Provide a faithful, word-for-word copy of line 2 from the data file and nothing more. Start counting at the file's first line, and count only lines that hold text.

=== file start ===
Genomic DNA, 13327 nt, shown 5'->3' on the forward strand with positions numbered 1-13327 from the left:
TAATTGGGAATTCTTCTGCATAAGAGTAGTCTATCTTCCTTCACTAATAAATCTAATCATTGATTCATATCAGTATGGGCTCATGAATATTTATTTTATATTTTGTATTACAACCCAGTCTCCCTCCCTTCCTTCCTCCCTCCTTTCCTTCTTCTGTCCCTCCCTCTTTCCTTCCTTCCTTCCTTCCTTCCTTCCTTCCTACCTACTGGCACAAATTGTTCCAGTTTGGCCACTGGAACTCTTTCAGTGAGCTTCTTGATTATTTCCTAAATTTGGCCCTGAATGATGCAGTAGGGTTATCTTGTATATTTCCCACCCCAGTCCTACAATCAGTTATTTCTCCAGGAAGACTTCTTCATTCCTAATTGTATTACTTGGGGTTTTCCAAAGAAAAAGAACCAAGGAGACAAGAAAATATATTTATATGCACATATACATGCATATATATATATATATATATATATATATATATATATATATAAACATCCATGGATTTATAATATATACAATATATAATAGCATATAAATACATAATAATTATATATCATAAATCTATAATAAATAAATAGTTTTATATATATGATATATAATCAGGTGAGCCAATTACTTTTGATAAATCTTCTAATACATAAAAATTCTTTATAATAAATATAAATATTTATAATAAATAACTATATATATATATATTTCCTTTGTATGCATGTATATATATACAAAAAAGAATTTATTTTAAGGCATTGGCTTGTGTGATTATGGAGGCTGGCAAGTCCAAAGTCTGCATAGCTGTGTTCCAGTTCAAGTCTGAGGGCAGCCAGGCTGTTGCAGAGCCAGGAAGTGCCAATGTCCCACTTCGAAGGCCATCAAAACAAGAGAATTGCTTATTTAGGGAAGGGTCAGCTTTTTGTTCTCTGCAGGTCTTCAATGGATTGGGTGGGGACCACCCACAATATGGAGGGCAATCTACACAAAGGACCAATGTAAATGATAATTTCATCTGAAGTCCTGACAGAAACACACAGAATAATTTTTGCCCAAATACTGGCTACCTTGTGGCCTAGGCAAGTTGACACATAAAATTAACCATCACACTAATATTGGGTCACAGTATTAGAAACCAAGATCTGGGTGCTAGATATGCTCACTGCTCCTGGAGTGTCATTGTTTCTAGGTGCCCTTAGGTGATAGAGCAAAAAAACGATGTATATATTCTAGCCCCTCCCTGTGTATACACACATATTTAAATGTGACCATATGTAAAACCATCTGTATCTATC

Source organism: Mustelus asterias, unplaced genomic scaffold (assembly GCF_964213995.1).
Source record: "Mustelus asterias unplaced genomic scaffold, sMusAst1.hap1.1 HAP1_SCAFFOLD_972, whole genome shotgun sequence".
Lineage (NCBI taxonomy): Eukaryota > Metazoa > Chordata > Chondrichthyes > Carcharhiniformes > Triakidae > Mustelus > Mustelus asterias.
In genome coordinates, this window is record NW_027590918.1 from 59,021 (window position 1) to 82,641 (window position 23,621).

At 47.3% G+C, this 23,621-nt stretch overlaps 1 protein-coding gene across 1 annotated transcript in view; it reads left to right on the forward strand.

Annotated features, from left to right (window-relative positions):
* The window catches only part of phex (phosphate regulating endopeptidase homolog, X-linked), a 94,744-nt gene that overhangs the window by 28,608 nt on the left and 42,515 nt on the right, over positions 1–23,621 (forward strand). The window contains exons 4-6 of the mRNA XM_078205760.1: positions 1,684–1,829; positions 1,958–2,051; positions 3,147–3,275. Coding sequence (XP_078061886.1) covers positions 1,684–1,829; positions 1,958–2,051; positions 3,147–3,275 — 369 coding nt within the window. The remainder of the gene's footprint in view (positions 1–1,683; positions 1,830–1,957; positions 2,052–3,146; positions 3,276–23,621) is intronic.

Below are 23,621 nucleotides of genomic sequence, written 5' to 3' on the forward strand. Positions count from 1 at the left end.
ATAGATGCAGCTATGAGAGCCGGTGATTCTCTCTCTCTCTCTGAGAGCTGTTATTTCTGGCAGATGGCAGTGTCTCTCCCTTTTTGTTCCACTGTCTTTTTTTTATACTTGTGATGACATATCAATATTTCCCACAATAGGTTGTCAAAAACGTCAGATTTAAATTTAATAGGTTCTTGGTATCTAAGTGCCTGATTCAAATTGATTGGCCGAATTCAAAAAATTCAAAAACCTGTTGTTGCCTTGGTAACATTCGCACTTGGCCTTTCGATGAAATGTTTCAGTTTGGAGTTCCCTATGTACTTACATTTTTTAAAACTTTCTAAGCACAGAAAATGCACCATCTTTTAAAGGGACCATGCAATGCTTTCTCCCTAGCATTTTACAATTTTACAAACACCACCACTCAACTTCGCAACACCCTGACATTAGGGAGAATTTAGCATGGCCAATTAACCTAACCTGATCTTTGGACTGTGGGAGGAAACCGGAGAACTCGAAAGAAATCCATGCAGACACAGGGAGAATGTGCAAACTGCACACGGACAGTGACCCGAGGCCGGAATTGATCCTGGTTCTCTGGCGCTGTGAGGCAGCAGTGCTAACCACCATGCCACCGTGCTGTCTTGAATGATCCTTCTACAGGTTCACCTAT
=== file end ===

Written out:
TAATTGGGAATTCTTCTGCATAAGAGTAGTCTATCTTCCTTCACTAATAAATCTAATCATTGATTCATATCAGTATGGGCTCATGAATATTTATTTTATATTTTGTATTACAACCCAGTCTCCCTCCCTTCCTTCCTCCCTCCTTTCCTTCTTCTGTCCCTCCCTCTTTCCTTCCTTCCTTCCTTCCTTCCTTCCTTCCTACCTACTGGCACAAATTGTTCCAGTTTGGCCACTGGAACTCTTTCAGTGAGCTTCTTGATTATTTCCTAAATTTGGCCCTGAATGATGCAGTAGGGTTATCTTGTATATTTCCCACCCCAGTCCTACAATCAGTTATTTCTCCAGGAAGACTTCTTCATTCCTAATTGTATTACTTGGGGTTTTCCAAAGAAAAAGAACCAAGGAGACAAGAAAATATATTTATATGCACATATACATGCATATATATATATATATATATATATATATATATATATATATAAACATCCATGGATTTATAATATATACAATATATAATAGCATATAAATACATAATAATTATATATCATAAATCTATAATAAATAAATAGTTTTATATATATGATATATAATCAGGTGAGCCAATTACTTTTGATAAATCTTCTAATACATAAAAATTCTTTATAATAAATATAAATATTTATAATAAATAACTATATATATATATATTTCCTTTGTATGCATGTATATATATACAAAAAAGAATTTATTTTAAGGCATTGGCTTGTGTGATTATGGAGGCTGGCAAGTCCAAAGTCTGCATAGCTGTGTTCCAGTTCAAGTCTGAGGGCAGCCAGGCTGTTGCAGAGCCAGGAAGTGCCAATGTCCCACTTCGAAGGCCATCAAAACAAGAGAATTGCTTATTTAGGGAAGGGTCAGCTTTTTGTTCTCTGCAGGTCTTCAATGGATTGGGTGGGGACCACCCACAATATGGAGGGCAATCTACACAAAGGACCAATGTAAATGATAATTTCATCTGAAGTCCTGACAGAAACACACAGAATAATTTTTGCCCAAATACTGGCTACCTTGTGGCCTAGGCAAGTTGACACATAAAATTAACCATCACACTAATATTGGGTCACAGTATTAGAAACCAAGATCTGGGTGCTAGATATGCTCACTGCTCCTGGAGTGTCATTGTTTCTAGGTGCCCTTAGGTGATAGAGCAAAAAAACGATGTATATATTCTAGCCCCTCCCTGTGTATACACACATATTTAAATGTGACCATATGTAAAACCATCTGTATCTATC